School has its say on Wellingborough's Embankment horses

A school has joined the long-running debate about the welfare of horses at the Embankment.

Friday, 10th January 2020, 6:00 am
One of the horses at the Embankment

The plight of these animals is regularly raised by people who visit or drive past them and has been for many years.

An online petition was recently started, calling for action to be taken to improve the animals' living conditions with more than 5,300 signing it.

Wellingborough School, which part owns Stoneygate Meadow - the area of land opposite Tesco on Turnells Mill Island - has now commented on the horses' situation.

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Some of the horses at the Embankment

A statement issued by the school said: "Historically this land was tenanted to a local farmer for livestock grazing.

"The tenancy was given up when horses began to be deposited, without the school or tenant's consent.

"The school has never consented to the land being used for these animals, particularly since it still forms part of the flood plain, although instances when it is fully underwater are now rare.

"The school has sought advice from relevant bodies, and has been advised by the RSPCA that unless the horses’ welfare is considered an immediate risk or if they are deemed to be in danger, they will not intervene."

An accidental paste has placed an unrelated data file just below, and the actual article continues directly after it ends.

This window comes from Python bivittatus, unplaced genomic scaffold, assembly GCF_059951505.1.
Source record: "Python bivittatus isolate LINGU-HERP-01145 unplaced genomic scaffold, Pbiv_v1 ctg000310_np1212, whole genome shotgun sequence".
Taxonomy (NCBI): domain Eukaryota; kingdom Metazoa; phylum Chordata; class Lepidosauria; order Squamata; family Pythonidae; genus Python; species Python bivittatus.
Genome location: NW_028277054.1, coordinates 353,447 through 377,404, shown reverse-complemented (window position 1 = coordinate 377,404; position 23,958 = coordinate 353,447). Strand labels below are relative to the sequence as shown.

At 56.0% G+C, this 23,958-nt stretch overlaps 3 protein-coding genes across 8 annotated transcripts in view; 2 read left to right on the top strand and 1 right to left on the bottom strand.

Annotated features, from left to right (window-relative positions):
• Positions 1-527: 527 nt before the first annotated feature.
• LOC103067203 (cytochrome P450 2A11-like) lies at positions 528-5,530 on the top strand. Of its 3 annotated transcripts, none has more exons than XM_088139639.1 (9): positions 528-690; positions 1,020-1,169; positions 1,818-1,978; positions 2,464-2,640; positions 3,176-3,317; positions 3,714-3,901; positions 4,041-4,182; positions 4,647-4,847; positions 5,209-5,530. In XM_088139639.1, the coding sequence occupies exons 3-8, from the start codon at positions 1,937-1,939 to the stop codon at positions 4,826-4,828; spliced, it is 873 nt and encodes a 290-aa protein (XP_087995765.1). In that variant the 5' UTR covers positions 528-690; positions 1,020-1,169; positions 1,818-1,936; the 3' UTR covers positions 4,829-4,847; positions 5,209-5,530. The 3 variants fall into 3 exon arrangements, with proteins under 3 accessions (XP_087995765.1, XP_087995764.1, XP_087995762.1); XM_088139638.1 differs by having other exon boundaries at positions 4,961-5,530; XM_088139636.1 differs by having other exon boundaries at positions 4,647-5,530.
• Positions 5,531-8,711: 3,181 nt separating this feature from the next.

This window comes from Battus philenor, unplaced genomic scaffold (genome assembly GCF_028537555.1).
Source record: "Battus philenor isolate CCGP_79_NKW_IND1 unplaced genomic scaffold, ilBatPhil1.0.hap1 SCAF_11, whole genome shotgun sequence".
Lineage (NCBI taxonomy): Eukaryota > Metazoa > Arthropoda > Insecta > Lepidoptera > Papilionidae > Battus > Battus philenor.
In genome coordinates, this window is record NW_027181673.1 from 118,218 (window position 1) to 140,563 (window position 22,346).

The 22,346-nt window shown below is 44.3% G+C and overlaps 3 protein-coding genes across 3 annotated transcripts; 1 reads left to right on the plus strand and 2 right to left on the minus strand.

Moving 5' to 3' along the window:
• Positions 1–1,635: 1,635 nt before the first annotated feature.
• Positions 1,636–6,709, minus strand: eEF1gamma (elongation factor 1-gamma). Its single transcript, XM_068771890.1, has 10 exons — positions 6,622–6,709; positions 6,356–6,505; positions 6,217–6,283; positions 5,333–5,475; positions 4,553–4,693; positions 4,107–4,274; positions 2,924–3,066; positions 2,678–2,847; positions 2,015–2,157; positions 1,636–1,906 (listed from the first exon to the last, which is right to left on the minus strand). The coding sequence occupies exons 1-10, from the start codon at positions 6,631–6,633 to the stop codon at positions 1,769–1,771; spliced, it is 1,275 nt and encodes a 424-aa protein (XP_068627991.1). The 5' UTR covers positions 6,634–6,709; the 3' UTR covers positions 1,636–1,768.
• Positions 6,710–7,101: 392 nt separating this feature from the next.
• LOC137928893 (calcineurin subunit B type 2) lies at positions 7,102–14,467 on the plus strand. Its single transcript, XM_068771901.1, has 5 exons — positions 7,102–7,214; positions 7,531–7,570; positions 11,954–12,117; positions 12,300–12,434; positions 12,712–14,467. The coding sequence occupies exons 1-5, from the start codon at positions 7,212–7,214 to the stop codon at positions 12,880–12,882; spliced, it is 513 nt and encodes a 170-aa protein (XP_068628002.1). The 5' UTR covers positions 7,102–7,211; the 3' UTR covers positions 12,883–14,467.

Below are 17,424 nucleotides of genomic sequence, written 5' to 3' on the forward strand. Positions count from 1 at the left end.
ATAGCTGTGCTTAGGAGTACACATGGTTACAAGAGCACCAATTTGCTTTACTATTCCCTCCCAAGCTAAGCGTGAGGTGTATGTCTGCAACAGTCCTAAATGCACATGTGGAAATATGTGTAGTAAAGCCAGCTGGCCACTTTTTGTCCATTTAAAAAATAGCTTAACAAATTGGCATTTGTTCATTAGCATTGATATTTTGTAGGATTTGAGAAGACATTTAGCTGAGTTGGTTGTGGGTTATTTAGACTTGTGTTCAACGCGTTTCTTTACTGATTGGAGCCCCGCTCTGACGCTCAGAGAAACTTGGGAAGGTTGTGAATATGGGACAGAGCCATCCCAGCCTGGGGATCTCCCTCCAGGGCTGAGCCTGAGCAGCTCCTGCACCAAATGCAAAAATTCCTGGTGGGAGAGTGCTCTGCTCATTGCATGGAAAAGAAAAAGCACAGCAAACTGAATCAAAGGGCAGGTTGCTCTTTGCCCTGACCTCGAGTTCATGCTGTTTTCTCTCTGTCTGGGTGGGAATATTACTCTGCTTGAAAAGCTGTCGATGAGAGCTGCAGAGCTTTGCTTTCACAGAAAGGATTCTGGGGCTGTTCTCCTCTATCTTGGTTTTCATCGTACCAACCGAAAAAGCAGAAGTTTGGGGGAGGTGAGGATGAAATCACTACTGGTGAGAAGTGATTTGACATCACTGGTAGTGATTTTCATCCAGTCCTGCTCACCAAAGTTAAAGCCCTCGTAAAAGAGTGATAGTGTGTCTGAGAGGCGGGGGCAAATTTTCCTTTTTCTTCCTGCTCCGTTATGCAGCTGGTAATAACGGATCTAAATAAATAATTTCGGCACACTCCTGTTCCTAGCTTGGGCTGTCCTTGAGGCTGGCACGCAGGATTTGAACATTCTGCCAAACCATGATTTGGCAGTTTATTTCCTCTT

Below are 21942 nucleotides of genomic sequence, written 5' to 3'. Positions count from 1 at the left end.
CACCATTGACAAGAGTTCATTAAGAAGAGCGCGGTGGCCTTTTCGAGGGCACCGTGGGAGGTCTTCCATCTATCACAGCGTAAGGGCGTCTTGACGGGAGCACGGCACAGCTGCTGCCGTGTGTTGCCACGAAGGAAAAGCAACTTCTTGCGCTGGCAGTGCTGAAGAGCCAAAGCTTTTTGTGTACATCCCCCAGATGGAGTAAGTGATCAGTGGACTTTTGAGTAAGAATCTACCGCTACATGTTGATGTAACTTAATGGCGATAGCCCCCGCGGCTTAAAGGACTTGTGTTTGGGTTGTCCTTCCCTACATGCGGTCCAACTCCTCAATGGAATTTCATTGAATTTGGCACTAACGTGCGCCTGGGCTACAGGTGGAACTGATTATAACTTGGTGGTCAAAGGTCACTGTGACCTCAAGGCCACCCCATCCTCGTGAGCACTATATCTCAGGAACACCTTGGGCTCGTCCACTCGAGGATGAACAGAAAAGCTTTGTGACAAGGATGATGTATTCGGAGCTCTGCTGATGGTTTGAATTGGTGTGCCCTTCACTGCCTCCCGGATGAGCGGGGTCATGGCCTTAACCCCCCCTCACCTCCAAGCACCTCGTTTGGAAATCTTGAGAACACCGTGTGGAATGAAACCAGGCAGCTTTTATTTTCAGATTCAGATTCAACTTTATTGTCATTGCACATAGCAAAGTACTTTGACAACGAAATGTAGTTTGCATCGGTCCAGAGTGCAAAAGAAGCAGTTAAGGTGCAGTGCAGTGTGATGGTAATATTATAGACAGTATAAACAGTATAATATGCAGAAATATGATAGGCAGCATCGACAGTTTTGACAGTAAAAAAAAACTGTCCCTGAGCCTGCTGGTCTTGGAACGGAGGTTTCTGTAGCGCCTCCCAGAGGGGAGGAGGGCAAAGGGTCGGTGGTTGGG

The statement went on to say that the organisations consulted have strict conditions under which they can legally intervene and take animals into protective 'custody'.

And added: "So far, they advise that they have been unable to demonstrate the necessary level of neglect in order to be able to take action, under the powers that they have access to, with any prospect of success.

"Wellingborough School has concerns for the welfare of all animals but believes that it should work with those organisations who have the powers to intervene with the objective of seeking a permanent solution which provides these horses with the level of care that they deserve on a permanent basis and that short term measures, which may be counter productive to the overall objective, are not in the long term interests of the horses."